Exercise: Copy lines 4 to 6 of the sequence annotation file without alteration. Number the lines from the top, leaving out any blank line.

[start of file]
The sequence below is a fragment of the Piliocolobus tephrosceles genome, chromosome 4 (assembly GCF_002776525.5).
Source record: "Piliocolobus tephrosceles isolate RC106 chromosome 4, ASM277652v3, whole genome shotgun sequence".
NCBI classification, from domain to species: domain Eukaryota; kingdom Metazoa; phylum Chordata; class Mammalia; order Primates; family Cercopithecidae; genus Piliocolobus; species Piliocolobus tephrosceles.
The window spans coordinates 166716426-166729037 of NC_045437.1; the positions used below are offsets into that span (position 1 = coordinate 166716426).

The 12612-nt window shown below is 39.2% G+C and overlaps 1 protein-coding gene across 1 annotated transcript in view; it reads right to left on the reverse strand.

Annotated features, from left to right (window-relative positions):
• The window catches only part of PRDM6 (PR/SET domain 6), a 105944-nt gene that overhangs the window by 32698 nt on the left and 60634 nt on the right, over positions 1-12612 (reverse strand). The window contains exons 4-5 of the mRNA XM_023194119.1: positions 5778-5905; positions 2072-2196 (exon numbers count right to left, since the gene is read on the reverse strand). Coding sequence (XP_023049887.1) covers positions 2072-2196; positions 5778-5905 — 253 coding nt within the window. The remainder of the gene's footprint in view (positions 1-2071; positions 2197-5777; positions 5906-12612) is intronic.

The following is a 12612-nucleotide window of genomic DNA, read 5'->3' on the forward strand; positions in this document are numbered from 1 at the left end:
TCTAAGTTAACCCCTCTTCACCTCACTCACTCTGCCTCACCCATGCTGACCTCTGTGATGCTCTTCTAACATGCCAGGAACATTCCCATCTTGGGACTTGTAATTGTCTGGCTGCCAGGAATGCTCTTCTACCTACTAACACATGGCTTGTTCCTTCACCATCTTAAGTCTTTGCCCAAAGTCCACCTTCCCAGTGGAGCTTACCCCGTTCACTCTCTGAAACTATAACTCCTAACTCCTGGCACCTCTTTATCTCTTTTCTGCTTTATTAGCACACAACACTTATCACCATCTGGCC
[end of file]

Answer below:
The window spans coordinates 166716426-166729037 of NC_045437.1; the positions used below are offsets into that span (position 1 = coordinate 166716426).

The 12612-nt window shown below is 39.2% G+C and overlaps 1 protein-coding gene across 1 annotated transcript in view; it reads right to left on the reverse strand.

Annotated features, from left to right (window-relative positions):